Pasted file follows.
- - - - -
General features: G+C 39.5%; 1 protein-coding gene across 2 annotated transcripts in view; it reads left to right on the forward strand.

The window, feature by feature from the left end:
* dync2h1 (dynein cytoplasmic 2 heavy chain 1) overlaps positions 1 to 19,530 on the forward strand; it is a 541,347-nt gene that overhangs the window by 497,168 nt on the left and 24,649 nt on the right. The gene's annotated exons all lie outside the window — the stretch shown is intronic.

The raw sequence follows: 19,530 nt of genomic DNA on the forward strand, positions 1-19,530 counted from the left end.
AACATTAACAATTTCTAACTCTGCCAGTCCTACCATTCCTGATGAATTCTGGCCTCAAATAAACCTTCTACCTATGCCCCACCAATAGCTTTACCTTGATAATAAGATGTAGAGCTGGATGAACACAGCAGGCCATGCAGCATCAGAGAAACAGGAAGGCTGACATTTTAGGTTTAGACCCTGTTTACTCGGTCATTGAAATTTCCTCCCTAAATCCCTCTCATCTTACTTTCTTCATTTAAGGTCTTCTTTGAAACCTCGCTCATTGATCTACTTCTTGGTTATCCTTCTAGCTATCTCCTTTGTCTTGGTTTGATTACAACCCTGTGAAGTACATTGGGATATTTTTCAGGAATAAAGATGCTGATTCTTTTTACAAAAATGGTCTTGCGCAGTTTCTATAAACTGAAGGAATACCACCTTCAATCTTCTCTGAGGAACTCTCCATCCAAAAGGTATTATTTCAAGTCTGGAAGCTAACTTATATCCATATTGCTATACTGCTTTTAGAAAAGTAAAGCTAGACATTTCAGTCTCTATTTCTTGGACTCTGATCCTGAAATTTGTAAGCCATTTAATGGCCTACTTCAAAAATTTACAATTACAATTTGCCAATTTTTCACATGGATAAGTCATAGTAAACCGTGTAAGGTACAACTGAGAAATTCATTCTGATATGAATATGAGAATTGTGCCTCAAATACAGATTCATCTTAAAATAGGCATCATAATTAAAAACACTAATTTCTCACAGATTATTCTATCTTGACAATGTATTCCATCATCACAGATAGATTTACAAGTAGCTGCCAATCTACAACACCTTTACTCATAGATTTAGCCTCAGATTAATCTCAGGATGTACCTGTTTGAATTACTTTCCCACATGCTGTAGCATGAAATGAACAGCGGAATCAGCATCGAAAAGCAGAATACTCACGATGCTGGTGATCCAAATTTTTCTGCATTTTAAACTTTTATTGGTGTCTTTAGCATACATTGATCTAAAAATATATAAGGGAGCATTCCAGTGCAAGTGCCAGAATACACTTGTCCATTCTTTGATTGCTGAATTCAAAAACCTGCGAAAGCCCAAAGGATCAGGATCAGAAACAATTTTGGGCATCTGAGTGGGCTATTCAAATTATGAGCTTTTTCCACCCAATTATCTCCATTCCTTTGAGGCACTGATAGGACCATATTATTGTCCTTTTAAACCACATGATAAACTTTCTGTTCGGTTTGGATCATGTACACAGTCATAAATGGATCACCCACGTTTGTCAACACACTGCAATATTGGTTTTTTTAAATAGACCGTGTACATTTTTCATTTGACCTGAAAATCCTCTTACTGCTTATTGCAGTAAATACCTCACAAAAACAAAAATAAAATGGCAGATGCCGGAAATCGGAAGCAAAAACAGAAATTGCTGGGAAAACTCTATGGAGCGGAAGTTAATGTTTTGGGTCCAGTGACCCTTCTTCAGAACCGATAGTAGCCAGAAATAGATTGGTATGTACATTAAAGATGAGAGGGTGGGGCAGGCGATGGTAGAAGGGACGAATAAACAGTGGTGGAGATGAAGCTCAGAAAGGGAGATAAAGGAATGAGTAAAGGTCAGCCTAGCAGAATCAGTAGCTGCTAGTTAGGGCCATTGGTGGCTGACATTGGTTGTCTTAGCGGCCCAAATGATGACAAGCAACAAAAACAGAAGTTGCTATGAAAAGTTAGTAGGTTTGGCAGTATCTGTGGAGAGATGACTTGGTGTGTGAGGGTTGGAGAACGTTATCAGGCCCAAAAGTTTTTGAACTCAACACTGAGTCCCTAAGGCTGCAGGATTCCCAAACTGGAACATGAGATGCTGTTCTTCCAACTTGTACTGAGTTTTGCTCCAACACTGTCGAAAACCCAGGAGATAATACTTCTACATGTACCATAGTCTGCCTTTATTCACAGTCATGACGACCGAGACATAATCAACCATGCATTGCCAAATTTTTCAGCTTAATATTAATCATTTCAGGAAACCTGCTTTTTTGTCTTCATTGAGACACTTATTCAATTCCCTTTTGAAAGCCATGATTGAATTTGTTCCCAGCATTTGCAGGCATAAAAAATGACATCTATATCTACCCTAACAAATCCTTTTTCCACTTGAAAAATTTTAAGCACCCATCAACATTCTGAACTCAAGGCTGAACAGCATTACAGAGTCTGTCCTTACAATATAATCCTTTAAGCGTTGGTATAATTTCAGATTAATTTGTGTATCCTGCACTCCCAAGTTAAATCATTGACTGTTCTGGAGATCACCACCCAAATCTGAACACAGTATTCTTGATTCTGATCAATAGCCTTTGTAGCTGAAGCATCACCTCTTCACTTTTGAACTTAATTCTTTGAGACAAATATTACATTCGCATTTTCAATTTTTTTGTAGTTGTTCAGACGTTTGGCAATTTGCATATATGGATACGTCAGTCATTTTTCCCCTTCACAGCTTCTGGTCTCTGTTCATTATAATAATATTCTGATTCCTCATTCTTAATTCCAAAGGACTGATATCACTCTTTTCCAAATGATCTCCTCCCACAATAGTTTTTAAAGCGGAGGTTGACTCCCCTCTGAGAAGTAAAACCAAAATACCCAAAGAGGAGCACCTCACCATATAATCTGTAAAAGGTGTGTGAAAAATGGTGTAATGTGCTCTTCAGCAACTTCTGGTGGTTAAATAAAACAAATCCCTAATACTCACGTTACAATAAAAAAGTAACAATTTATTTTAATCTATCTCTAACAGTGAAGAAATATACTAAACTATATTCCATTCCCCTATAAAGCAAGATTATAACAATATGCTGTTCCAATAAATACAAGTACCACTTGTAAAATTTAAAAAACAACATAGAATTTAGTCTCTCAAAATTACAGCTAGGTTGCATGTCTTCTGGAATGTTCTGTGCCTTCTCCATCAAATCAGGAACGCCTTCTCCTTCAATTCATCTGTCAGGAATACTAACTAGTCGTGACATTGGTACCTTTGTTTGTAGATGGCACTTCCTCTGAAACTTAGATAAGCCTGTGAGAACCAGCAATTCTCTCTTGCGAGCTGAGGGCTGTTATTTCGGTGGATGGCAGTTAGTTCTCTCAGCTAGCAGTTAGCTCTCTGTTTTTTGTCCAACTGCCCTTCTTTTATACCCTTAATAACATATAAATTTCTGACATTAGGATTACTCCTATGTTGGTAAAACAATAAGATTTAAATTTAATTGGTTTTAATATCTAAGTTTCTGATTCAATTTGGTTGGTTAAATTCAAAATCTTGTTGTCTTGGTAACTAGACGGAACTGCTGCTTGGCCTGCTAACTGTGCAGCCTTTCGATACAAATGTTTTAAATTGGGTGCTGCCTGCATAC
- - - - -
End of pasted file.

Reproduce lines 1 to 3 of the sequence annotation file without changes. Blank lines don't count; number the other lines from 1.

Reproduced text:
General features: G+C 39.5%; 1 protein-coding gene across 2 annotated transcripts in view; it reads left to right on the forward strand.

The window, feature by feature from the left end:
* dync2h1 (dynein cytoplasmic 2 heavy chain 1) overlaps positions 1 to 19,530 on the forward strand; it is a 541,347-nt gene that overhangs the window by 497,168 nt on the left and 24,649 nt on the right. The gene's annotated exons all lie outside the window — the stretch shown is intronic.